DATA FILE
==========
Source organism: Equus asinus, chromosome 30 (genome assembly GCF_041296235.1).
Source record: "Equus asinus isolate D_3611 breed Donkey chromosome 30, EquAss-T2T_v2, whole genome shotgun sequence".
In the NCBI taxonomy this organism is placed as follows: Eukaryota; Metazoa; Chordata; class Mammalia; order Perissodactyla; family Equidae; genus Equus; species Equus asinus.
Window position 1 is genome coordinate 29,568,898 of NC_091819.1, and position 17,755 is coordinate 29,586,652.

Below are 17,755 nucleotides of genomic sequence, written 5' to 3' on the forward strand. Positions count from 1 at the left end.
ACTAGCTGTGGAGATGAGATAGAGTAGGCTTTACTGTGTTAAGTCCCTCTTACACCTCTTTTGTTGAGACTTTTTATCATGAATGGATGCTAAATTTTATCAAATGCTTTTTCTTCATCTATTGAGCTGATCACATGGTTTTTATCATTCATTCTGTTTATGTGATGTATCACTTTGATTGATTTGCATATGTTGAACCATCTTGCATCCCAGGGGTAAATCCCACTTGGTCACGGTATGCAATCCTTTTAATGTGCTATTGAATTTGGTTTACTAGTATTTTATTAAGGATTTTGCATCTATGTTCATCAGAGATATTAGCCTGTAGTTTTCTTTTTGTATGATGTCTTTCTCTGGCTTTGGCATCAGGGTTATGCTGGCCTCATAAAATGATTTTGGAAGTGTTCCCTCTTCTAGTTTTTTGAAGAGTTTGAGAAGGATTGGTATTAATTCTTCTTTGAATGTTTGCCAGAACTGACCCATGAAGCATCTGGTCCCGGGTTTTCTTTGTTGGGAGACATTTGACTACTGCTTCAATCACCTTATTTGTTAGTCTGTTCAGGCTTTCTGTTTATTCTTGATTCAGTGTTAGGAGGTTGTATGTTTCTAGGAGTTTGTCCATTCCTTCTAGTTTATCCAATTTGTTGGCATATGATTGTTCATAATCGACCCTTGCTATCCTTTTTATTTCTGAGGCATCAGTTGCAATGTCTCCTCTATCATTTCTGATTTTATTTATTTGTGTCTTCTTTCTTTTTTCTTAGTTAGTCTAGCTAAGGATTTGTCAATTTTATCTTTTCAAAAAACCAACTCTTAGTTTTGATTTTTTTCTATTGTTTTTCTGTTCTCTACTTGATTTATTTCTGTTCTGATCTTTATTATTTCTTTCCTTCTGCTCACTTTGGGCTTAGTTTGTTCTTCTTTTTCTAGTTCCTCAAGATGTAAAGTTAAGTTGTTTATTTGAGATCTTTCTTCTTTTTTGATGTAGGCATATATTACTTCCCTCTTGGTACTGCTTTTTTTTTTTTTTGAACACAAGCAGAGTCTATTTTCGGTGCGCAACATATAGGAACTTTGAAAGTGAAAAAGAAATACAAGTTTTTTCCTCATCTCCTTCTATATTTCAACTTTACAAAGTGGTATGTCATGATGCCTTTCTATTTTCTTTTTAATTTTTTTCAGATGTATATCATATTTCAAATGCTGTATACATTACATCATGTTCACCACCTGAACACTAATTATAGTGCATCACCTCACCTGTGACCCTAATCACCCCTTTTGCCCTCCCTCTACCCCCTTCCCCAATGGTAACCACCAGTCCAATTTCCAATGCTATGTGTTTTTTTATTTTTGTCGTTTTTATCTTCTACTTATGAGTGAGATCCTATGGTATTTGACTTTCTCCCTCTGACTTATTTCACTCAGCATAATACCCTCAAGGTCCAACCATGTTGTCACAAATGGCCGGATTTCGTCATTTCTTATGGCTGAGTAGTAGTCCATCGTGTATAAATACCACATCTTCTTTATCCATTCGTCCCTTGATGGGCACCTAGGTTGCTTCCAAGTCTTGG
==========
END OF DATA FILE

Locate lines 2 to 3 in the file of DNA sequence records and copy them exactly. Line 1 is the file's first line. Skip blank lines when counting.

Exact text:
Source record: "Equus asinus isolate D_3611 breed Donkey chromosome 30, EquAss-T2T_v2, whole genome shotgun sequence".
In the NCBI taxonomy this organism is placed as follows: Eukaryota; Metazoa; Chordata; class Mammalia; order Perissodactyla; family Equidae; genus Equus; species Equus asinus.